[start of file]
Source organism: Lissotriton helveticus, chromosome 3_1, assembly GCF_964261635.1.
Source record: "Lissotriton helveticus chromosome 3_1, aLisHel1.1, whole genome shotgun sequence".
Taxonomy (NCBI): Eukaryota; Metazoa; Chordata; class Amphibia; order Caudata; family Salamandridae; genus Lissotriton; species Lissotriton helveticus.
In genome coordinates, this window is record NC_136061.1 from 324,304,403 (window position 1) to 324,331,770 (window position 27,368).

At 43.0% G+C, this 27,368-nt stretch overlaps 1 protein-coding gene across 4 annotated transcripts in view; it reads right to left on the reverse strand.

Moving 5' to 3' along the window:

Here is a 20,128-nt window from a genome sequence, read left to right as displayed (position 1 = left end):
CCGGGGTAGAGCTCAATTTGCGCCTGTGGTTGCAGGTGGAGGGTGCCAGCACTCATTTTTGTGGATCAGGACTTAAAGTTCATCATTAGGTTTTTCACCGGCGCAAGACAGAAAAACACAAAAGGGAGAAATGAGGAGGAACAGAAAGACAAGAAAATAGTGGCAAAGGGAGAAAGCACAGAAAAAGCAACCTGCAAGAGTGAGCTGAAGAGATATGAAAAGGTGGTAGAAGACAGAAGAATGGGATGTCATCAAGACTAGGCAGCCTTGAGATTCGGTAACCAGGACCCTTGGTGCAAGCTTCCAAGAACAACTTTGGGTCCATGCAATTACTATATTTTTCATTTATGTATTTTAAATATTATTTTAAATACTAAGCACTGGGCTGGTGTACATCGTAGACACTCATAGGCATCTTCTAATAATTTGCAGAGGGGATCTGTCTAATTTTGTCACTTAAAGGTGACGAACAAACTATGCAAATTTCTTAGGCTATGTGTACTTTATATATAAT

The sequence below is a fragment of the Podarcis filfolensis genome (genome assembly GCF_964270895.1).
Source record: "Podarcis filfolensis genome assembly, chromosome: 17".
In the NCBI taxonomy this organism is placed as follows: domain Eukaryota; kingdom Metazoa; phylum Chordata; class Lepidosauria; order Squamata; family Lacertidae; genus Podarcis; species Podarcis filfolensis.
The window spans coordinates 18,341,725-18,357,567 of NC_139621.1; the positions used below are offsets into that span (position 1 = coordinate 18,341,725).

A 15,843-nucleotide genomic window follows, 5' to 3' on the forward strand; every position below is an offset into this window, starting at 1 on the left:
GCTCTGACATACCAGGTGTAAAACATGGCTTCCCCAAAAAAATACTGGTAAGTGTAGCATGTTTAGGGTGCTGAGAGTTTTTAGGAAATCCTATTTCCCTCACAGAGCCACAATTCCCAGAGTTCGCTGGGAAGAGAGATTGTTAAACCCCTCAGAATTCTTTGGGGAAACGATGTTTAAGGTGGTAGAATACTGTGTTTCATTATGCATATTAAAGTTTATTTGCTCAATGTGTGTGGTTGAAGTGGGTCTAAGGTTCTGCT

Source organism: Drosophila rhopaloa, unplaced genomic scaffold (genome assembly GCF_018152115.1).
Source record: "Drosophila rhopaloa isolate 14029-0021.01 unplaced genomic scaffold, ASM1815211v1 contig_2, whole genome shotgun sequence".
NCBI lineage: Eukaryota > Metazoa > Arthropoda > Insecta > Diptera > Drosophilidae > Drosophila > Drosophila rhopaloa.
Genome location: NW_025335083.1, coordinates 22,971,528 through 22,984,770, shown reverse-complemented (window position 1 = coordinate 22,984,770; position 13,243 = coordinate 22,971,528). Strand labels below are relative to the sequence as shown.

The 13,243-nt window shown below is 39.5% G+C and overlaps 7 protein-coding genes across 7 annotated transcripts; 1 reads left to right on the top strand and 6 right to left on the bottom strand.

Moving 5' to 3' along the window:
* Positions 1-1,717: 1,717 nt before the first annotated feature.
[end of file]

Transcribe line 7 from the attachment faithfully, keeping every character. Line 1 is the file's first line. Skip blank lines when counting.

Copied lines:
Here is a 20,128-nt window from a genome sequence, read left to right as displayed (position 1 = left end):